After announcing several changes to its Terms of Service, Instagram has stepped back and removed a portion of its updated terms that would have allowed the company to use your likeness, photographs, and associated metadata to generate revenue from third-parties such as advertisers without informing you about it.
The changes to the Terms of Service states that:
Some or all of the Service may be supported by advertising revenue. To help us deliver interesting paid or sponsored content or promotions, you agree that a business or other entity may pay us to display your username, likeness, photos (along with any associated metadata), and/or actions you take, in connection with paid or sponsored content or promotions, without any compensation to you.
You acknowledge that we may not always identify paid services, sponsored content, or commercial communications as such.
This of course led to many users expressing their outrage at the seemingly devious ways the company was trying to capitalize on its users. Some expressed their outrage drastically by totally deleting their accounts and moving over to other photo-sharing services. Instagram took notice and quickly explained its position in a blog post, promising to modify offending terms.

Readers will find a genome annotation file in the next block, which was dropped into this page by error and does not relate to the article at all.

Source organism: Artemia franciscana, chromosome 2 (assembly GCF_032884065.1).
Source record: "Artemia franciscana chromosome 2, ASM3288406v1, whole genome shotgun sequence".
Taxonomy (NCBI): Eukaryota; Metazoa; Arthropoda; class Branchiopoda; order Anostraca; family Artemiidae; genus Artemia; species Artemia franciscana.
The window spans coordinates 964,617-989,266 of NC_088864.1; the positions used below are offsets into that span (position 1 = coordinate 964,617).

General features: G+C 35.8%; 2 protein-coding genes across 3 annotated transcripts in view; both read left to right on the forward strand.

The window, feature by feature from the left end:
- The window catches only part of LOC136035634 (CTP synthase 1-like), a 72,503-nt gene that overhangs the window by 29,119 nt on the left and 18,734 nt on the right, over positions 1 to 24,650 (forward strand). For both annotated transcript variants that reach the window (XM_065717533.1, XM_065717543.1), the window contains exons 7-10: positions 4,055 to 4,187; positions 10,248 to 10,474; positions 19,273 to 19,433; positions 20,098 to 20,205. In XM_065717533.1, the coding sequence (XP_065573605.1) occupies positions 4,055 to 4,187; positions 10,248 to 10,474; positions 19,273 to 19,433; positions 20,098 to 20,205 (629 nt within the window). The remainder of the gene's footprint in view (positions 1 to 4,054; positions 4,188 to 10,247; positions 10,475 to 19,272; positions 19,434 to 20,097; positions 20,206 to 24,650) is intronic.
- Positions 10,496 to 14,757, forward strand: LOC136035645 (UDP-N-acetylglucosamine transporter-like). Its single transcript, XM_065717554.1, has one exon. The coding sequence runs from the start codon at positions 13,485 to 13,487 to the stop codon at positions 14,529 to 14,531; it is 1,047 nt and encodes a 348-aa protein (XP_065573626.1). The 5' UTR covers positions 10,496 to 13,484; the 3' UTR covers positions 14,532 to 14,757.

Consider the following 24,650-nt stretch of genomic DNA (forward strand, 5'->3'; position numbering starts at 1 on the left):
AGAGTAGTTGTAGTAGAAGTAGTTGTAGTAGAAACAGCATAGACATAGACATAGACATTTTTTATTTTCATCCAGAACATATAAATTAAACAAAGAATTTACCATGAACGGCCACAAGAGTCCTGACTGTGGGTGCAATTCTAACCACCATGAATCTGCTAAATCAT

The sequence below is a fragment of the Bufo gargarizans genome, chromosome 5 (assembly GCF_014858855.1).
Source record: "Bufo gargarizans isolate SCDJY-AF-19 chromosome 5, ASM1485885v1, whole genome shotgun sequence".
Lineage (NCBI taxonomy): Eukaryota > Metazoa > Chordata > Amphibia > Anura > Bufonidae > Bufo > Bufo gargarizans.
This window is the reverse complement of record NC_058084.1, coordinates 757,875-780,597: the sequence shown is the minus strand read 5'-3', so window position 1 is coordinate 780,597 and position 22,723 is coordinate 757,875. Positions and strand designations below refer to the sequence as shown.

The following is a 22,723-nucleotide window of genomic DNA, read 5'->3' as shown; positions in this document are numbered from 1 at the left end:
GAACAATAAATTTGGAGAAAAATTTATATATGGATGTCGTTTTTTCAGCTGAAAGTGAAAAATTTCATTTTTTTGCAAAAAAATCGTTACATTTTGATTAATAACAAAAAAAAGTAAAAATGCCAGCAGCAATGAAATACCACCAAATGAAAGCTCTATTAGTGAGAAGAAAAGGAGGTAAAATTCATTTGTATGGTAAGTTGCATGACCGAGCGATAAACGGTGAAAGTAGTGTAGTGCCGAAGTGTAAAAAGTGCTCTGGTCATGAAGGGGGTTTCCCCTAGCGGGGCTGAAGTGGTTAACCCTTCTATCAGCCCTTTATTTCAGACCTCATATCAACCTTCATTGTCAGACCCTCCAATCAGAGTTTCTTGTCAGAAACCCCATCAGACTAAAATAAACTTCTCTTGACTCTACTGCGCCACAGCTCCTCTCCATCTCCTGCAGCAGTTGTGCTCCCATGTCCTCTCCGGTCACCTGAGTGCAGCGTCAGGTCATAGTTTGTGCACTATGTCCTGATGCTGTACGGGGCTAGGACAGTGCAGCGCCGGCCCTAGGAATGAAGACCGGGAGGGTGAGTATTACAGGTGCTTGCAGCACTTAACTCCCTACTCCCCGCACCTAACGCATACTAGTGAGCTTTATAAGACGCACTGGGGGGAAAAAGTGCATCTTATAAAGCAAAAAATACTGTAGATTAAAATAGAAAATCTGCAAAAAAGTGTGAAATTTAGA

“It was interpreted by many that we were going to sell your photos to others without any compensation. This is not true and it is our mistake that this language is confusing.” said Kevin Systrom, co-founder of Instagram. “It is not our intention to sell your photos.”
Here’s how Systrom responded to the claims that Instagram would be selling your photos to advertisers:
The language we proposed also raised question about whether your photos can be part of an advertisement. We do not have plans for anything like this and because of that we’re going to remove the language that raised the question. Our main goal is to avoid things like advertising banners you see in other apps that would hurt the Instagram user experience.
Systrom reiterates that you still own your photos and Instagram doesn’t claim any ownership over them. He also stated that the terms were posted 30 days before it would take effect ensured users could have the opportunity to raise any concerns.